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NFL’s Workout Request Puts Colin Kaepernick Between a Rock and a Hard Place

In the nearly three years since Kaepernick last took a snap in the NFL, the QB has made it clear that he wants to play. But the league’s request for a private workout is not as straightforward as it seems.
Colin Kaepernick

Colin Kaepernick cares deeply about social-justice causes and also desperately wants to play in the NFL. But America has had a hard time believing both. If he wanted to play, critics say, he wouldn’t have kneeled.

Kaepernick has evolved in many ways in the last decade, but put a ball in his hands, and he is still the player who set goals to win the Super Bowl and become an all-time great in his rookie season. He never gave up that dream, even when it seemed clear that the NFL didn’t want him. He has said it publicly on occasion and privately to anybody who will listen: He wants to play. Even though Kaepernick hasn’t taken a snap since the 2016 season, he never fell out of shape.

When Kaepernick shows up in Atlanta for his workout and interview Saturday, NFL scouts and executives will see both sides of him: The quarterback who desperately wants to play, and the man who stands by his beliefs. And Kaepernick will see both sides of the NFL teams, too. He will see the football grinders who desperately want to improve their team, and the men who have not had the guts to give him a real chance.

I know Kaepernick is smart, and he surely knows he has to jump at this opportunity. As a man who has been blackballed by the league, he also knows it might be a mirage, a show, a faux chance.

Consider his tweet Tuesday:

You can read that and see a football player who wants a chance to play. And that’s fair and accurate. But read closer:

I’m just getting word …

Four days before the workout, almost three years after his last game, the NFL calls his agents and says, Hey, we were just thinking, what the heck, let’s do this! Contrast this with what guys do before the NFL draft, before they work for any team: Players take part in specific, immense training tailored for the NFL combine and their pro days. At the combine players pick and choose which drills they do, if they do any at all. At their pro days, they plan the schedule to make the player look as good as possible—choosing the routes, the receivers, the field, the time of day, everything. The NFL is putting Kaepernick in a very different situation, and if you think he didn’t notice…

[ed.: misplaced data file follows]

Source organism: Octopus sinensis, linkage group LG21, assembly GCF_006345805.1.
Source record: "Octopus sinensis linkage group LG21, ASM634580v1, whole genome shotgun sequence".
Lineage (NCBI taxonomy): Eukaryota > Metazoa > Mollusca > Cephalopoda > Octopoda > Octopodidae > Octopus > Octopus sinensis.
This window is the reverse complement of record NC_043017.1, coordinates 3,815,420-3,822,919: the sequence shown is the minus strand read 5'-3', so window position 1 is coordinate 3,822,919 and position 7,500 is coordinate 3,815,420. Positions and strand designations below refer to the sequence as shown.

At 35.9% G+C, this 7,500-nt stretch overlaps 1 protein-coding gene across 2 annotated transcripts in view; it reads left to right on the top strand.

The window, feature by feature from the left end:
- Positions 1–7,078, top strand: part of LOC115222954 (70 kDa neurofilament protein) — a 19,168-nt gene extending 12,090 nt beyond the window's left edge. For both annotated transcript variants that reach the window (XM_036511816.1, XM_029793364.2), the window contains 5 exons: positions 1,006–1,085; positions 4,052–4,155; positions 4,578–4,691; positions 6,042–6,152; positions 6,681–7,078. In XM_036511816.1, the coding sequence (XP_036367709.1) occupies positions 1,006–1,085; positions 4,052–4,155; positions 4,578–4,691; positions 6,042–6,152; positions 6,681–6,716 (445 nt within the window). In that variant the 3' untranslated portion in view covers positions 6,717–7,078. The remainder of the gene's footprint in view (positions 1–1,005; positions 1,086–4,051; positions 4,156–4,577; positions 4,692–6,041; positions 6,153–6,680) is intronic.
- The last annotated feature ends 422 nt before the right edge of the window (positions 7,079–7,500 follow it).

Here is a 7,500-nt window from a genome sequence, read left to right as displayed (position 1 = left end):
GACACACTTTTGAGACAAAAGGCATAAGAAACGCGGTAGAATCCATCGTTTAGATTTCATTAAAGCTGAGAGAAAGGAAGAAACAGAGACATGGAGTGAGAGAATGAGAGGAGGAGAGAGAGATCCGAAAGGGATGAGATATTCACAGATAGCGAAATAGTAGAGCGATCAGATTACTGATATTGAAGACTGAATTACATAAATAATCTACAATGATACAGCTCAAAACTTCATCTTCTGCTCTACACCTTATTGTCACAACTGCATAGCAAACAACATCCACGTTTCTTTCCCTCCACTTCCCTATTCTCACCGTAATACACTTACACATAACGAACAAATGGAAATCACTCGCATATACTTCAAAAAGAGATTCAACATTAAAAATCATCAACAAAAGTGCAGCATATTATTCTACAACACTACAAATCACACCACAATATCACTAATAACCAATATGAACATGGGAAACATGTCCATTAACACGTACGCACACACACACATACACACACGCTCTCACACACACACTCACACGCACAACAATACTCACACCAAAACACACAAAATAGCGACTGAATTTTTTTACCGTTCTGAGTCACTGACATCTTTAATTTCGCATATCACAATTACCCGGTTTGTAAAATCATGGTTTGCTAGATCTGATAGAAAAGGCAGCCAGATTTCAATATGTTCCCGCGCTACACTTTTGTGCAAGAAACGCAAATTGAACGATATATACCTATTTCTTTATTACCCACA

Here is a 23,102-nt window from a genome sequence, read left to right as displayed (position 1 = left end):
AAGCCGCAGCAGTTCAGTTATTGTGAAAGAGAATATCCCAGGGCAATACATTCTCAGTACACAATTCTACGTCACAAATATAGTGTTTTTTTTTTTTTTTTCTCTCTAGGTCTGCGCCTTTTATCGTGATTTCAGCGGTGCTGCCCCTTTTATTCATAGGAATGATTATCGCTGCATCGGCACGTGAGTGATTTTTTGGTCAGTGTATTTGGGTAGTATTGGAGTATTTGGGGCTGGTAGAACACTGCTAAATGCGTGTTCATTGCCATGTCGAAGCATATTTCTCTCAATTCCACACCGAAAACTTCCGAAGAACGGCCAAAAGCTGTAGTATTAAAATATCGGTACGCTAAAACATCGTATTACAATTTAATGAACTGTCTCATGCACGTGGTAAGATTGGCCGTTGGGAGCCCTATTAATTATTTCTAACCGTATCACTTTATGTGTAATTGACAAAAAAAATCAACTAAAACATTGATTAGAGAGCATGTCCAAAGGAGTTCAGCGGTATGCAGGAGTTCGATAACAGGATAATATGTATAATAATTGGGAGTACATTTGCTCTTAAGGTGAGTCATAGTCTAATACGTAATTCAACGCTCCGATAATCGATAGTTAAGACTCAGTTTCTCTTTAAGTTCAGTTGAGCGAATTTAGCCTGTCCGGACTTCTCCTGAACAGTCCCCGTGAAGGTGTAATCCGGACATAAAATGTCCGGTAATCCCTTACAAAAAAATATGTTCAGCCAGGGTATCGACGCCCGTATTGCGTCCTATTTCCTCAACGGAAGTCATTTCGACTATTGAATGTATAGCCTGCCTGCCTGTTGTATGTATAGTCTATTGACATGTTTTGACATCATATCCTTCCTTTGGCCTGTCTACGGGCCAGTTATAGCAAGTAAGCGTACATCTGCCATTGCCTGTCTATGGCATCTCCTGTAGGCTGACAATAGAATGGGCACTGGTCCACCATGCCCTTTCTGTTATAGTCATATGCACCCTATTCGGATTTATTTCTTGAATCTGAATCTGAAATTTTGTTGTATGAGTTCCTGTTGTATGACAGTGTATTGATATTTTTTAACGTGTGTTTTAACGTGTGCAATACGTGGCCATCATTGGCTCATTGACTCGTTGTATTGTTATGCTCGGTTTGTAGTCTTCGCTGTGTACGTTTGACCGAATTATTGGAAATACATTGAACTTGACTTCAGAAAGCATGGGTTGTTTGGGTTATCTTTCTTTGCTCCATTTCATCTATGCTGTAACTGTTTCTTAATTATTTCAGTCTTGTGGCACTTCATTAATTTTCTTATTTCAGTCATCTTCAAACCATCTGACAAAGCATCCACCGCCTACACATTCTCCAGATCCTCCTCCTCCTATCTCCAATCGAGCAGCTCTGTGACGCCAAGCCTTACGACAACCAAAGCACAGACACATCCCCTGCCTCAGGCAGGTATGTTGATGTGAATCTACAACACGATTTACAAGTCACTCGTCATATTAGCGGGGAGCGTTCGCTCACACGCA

I’ve been in shape and ready for this for 3 years …

Yes, this is another way to tell the world how badly he wants to play. It is also a subtle way of calling out the NFL for scheduling a workout, after three years, on just four days notice …

can’t wait to see the head coaches and GMs on Saturday

I hope he was laughing when he wrote that, because I’m sure he realizes what is happening. The key words there are “head coaches.” A few GMs may show up, but how many head coaches are going to fly to Atlanta on a Saturday in the middle of the NFL season to watch Kaepernick work out? Twenty-four teams play the next day, but not one of them plays in Atlanta.

Kaepernick can be socially unaware in some ways. I don’t think he had any clue, when he first kneeled, that taking such a public stance would blow up the way it did. But he spent six years in the NFL. He has a lot of friends who are still in the league. He knows how the league works. He knows he will not be greeted by a bunch of head coaches eager to sign him.

And Kaepernick knows he can’t call the workout a sham, either. This is what he wanted, right? He has said it publicly on occasion and privately to anybody who will listen: He wants to play.

What can he do now? If he complains about the day of the week, he will just be branded a complainer. If he points out that teams only sign quarterbacks at this time out of year out of desperation, he will be called a diva. If he talks about all the lesser quarterbacks who have started a game in his absence—just last year, the list included Nathan Peterman, Cody Kessler, Mark Sanchez and Taylor Heinicke—people will say he is being difficult.

This has been true of Kaepernick since he was a kid: Once you lose his trust, you have to work three times as hard to gain it back. I highly doubt the NFL will regain his trust this week. The NFL just controls what Kaepernick desperately wants: a job in the NFL.

He will probably continue his social-justice work for the rest of his life. In the meantime, if this workout actually happens, and if somebody actually signs him, then his new head coach will discover what Chip Kelly and Jim Harbaugh and pretty much every coach Kaepernick ever had will say: He is easy to coach. He has a great work ethic. He listens. He does not put himself above the team. And he really, truly loves playing football.

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